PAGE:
We tackle in this paper the problem of public-key distribution. We can summarize the issue in the following question: How can a user u obtain the authentic public key of another user v in the presence of an active attacker?

We implement a solution presented by JP Hubaux based on public key certificates. cite{certs_quest} A public-key certificate acknowledges the identity of the issuer of the certificate. When user u wants to obtain the authentic public key of user v, it acquires a chain of public-key certificate

such that leads to the public key of u.

We use a public-key distribution system suitable for self-organized mobile ad-hoc networks in which public-key certificates are issued by the users. We do not rely on certificate directories for the distribution of certificates, users store and distribute certificates. Each user has maintains a certificate repository that contains a set of certificates selected by the user according to an algorithm. When user u wants to obtain the public key of user v, they merge their local certificate repositories, and u tries to find an appropriate certificate chain from u to v in the merged repository.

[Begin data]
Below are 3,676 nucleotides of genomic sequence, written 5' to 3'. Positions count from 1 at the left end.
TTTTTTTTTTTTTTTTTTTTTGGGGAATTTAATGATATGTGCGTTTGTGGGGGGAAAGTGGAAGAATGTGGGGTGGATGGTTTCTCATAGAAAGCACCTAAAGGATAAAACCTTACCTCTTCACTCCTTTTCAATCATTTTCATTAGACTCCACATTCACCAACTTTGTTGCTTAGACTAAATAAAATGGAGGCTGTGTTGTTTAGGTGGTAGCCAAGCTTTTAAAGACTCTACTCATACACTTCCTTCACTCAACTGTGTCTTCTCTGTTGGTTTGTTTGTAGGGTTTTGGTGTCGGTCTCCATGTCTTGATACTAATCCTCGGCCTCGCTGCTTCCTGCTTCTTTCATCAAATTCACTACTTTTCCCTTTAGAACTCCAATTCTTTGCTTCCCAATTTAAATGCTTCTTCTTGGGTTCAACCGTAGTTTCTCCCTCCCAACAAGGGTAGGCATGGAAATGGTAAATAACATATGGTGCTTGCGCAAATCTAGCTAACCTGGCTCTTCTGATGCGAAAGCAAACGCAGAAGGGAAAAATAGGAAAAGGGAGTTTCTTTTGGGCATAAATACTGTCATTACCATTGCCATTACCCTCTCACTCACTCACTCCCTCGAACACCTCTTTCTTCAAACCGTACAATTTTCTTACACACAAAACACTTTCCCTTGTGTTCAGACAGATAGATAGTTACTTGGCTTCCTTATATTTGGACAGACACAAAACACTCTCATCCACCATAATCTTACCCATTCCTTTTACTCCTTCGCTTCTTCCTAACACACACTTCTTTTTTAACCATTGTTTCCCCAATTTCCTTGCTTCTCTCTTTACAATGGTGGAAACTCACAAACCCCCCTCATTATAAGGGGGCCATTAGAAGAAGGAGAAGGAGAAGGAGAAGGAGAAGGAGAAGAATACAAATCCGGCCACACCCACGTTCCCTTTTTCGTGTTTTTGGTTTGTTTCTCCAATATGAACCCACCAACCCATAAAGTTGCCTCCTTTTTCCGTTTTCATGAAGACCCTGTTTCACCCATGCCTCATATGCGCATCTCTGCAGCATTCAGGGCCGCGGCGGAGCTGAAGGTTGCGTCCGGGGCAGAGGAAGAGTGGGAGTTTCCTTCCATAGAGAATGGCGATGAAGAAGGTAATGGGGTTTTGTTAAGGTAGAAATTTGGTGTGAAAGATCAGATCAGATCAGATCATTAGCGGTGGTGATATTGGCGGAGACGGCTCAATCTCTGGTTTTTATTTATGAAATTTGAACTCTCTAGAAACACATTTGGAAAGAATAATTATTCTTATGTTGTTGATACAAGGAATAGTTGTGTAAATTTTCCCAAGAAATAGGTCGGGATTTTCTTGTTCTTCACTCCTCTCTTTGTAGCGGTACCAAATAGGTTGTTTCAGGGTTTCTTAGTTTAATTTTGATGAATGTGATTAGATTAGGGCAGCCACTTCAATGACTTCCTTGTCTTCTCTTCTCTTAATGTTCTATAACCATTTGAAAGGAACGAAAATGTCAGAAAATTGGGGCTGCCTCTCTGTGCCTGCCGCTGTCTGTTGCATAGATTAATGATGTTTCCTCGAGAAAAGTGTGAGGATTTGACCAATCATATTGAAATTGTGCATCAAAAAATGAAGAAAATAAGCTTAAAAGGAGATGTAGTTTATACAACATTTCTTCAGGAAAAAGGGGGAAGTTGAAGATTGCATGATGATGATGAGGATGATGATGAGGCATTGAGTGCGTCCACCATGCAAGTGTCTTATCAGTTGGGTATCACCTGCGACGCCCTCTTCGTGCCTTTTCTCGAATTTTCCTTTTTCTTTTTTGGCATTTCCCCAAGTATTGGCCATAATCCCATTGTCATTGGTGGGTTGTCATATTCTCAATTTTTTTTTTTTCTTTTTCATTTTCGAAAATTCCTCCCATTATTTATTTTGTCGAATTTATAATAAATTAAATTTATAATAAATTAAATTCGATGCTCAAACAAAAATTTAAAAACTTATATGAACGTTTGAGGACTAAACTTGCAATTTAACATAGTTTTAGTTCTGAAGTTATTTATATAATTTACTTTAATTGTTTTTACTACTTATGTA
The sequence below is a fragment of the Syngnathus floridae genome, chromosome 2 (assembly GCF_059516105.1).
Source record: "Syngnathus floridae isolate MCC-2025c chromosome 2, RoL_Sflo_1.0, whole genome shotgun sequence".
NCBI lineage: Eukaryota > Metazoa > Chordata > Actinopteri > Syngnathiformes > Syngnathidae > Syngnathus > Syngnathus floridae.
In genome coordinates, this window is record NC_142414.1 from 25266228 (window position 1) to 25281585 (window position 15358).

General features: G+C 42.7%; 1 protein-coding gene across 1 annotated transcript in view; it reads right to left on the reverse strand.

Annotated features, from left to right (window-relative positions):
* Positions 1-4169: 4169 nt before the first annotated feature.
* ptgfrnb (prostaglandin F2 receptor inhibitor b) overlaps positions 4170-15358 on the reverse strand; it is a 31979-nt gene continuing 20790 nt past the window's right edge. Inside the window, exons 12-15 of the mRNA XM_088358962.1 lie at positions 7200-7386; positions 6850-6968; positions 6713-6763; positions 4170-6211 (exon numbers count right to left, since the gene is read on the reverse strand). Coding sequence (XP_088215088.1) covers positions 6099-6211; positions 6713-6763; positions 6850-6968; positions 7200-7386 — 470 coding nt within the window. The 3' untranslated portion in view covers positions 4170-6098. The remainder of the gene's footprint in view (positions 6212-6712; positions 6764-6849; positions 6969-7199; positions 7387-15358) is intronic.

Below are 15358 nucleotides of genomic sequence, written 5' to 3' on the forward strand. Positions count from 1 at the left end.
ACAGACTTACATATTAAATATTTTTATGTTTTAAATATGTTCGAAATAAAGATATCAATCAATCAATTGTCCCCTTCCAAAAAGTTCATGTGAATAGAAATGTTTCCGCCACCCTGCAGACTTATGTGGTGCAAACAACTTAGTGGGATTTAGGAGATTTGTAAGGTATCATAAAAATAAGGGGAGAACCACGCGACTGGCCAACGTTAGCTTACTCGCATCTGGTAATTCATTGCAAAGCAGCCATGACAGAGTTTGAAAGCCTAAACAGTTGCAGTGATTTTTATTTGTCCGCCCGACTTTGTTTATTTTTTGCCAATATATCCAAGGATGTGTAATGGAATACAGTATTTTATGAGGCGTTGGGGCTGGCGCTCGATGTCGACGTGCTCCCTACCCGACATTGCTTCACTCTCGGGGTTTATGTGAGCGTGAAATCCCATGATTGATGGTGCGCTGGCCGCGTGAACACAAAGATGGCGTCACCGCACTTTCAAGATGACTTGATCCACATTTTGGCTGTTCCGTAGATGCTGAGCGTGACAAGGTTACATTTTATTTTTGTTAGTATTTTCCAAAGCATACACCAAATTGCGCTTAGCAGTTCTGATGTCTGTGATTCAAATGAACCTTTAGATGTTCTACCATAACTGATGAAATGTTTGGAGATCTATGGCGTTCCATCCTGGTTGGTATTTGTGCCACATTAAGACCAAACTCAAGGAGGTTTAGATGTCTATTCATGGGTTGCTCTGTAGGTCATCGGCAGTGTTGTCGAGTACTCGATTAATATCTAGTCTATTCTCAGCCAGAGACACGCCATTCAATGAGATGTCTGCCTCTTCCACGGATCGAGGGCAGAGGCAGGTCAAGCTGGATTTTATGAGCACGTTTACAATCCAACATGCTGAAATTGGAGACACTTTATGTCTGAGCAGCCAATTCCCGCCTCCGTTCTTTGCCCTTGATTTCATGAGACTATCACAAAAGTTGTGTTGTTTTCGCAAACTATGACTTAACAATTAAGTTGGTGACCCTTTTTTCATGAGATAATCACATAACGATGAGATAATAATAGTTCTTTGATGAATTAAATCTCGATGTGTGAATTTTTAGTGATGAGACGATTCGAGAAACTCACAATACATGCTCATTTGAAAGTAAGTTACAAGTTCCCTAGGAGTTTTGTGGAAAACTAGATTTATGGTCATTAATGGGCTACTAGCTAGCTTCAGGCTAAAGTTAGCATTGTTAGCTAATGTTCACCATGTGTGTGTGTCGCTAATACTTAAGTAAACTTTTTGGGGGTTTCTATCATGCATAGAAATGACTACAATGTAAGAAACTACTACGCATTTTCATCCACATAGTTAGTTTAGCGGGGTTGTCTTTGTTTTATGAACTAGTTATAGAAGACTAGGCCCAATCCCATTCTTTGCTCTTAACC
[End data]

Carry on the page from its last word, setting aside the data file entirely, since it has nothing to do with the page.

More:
In our public-key distribution system, each user maintains a local repository of public-key certificates. This repository has two parts. First, each user stores the certificates that she issued. This is needed in order to store all the certificates issued in the system in a decentralized way. Second, each user stores a set of selected certificates issued by other users in the system. In terms of our model, this means that each user u stores the outgoing edges (with the corresponding vertices) from vertex u and an additional set of selected edges (with the corresponding vertices) of the trust graph. We refer to the set of selected edges (and vertices) as the sub-graph that belongs to u. When user u wants to verify the public key of user v, u and v merge their repositories of selected certicates, and u tries to find an appropriate certificate chain from u to v in the merged repository. In the model, u and v merge their sub-graphs, and u tries to nd a path from vertex u to vertex v in the merged sub graph. An example is shown in Figure.